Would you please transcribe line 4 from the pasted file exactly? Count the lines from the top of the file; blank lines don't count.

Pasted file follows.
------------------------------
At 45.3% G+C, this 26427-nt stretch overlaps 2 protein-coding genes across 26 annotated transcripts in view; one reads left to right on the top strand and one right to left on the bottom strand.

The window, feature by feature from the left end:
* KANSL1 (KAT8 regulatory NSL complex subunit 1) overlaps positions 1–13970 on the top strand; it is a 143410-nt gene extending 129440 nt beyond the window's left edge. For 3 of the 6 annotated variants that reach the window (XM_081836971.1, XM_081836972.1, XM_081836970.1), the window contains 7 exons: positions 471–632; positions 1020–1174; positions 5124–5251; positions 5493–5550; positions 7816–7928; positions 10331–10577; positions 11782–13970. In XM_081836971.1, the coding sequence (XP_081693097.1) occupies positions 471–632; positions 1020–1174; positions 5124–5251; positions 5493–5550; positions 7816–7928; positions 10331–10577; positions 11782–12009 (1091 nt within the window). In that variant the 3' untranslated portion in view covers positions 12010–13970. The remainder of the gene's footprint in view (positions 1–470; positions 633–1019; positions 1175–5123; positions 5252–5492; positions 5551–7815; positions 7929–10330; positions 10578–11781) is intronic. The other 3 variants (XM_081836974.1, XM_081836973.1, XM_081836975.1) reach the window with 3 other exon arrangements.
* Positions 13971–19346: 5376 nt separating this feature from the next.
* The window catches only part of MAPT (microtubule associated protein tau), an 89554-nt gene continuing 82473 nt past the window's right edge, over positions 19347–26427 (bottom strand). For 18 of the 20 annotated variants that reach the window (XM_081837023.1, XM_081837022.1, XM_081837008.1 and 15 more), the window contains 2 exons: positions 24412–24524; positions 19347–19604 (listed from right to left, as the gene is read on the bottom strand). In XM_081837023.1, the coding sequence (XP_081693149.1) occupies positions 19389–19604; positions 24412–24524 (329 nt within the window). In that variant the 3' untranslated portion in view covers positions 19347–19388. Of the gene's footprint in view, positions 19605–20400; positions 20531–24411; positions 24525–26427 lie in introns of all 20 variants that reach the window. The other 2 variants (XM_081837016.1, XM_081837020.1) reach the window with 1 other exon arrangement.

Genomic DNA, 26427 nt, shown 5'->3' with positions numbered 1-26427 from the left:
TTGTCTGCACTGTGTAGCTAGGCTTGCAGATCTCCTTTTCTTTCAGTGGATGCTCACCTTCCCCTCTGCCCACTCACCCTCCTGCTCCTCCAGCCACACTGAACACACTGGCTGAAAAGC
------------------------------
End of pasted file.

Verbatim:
* Positions 13971–19346: 5376 nt separating this feature from the next.